It claims to be an alternative avenue to litigation with the potential to provide redress beyond financial compensation by giving patients, and their families, direct answers to their complaints.
It also purports to offer the opportunity to explore their disputes face-to-face at a quicker pace than traditional litigation.
This potentially has many benefits. The NHSLA stress that the parties’ legal rights remain intact and that the Claimant can proceed to court if the mediation is unsatisfactory.
However, the ability to distinguish between a satisfactory and unsatisfactory result will often require legal knowledge and professional support.
A patient and/or their family members who already feel let down by the medical community may find mediation an uncomfortable and frustrating experience if faced with the same organisation who they feel wronged by.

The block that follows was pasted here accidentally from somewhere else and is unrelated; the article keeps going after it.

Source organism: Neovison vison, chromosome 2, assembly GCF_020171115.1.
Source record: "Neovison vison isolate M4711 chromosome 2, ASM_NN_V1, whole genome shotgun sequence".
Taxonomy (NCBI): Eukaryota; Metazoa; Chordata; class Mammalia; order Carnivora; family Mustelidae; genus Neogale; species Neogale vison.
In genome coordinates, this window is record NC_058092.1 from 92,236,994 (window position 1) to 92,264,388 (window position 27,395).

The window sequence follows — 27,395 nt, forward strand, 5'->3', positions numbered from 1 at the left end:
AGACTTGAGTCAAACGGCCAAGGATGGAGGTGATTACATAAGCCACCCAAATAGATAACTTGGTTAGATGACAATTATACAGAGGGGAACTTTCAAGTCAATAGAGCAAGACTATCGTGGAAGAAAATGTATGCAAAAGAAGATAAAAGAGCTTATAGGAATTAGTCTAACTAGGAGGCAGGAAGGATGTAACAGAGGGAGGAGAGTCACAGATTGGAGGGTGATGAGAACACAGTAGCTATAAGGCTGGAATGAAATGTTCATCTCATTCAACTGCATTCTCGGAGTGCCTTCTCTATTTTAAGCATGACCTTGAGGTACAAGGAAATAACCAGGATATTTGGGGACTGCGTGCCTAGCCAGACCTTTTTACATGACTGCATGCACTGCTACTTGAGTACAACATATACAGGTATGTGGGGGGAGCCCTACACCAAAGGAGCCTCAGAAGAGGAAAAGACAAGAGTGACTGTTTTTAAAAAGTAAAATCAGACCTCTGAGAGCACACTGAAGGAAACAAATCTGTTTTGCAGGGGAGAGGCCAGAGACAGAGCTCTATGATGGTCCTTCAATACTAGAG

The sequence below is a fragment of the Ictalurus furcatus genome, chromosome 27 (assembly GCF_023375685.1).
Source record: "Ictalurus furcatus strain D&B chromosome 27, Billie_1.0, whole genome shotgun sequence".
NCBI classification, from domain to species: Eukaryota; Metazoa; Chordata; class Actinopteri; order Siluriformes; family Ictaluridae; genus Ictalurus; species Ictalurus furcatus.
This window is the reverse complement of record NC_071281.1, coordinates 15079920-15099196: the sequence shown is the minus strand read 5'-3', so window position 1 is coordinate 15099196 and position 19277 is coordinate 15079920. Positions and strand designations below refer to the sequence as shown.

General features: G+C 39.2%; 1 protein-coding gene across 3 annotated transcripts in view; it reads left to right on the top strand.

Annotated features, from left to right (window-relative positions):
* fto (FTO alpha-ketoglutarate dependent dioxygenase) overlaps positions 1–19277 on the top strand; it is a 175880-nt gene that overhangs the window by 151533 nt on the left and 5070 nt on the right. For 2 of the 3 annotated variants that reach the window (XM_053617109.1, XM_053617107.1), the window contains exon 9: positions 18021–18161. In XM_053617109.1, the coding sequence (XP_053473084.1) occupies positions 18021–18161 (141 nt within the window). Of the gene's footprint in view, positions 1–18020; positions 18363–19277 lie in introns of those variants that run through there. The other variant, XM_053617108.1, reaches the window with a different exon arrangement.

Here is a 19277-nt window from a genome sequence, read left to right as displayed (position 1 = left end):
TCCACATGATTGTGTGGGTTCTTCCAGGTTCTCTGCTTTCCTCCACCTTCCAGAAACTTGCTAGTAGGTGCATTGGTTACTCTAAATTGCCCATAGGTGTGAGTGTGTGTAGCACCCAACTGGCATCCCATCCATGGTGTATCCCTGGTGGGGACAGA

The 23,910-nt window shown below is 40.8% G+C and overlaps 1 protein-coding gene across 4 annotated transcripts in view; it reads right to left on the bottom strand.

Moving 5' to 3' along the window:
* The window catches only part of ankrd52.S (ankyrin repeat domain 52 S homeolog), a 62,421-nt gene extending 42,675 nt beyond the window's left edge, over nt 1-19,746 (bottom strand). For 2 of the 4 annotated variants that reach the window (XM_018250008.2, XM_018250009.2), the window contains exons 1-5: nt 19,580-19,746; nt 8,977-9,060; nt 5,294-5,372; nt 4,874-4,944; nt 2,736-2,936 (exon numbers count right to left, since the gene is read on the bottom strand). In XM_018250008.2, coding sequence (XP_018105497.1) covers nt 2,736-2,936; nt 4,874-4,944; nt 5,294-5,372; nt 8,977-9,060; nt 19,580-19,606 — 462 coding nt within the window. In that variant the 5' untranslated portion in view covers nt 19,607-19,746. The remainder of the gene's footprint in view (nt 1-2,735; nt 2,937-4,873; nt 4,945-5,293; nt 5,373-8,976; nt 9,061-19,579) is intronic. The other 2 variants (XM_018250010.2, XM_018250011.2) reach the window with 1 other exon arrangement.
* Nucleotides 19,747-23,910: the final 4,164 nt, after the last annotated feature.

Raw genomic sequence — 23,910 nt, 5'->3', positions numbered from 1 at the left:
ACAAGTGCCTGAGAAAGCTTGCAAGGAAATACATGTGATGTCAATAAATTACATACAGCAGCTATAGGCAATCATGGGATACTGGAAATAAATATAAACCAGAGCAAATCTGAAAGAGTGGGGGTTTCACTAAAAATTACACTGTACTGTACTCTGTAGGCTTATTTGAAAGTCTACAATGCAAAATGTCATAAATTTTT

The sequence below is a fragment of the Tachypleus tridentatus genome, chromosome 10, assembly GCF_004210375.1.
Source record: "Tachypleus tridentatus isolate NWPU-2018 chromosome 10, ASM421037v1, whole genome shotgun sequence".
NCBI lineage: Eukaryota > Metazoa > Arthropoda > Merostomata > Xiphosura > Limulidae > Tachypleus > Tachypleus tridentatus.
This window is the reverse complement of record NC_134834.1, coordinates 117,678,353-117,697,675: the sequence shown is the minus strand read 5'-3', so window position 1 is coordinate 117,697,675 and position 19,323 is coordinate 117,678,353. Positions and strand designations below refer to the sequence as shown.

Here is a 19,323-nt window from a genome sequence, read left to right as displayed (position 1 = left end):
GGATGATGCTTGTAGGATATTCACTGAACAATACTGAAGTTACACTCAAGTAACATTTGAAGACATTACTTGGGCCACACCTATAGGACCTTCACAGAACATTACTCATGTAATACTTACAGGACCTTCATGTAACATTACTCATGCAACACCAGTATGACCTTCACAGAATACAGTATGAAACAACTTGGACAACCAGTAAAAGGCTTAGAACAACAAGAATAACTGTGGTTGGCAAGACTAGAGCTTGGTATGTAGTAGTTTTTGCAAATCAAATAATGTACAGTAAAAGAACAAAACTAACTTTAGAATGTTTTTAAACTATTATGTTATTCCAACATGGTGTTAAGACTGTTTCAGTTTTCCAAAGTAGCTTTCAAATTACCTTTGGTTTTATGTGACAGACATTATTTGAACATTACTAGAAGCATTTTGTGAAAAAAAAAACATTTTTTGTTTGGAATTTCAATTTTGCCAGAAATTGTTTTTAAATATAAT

Although the mediator will be independent, the hospital trust’s representatives at mediation will certainly have received legal advice, or be from the legal department itself and inevitably there will be an inequality of arms unless the individual patient brings along professional legal support.
Patients shouldn’t feel pressured into mediation, and it should be seen as complementary rather than a replacement for litigation.
In my opinion, mediation could be an excellent option for some clients but many of the benefits could be achieved through litigation if trusts and the NHSLA acted in a less adversarial manner.
If earlier admissions were the norm to avoid drawn out investigations, the complaints processes more open, and if the NHSLA were more prepared to make apologies rather than just offering financial compensation then patients and their families might feel more satisfied with the litigation process.
Of course the NHSLA’s enthusiasm for alternative dispute resolution is to be embraced but hopefully their approach will translate into the wider NHS complaints processes and litigation.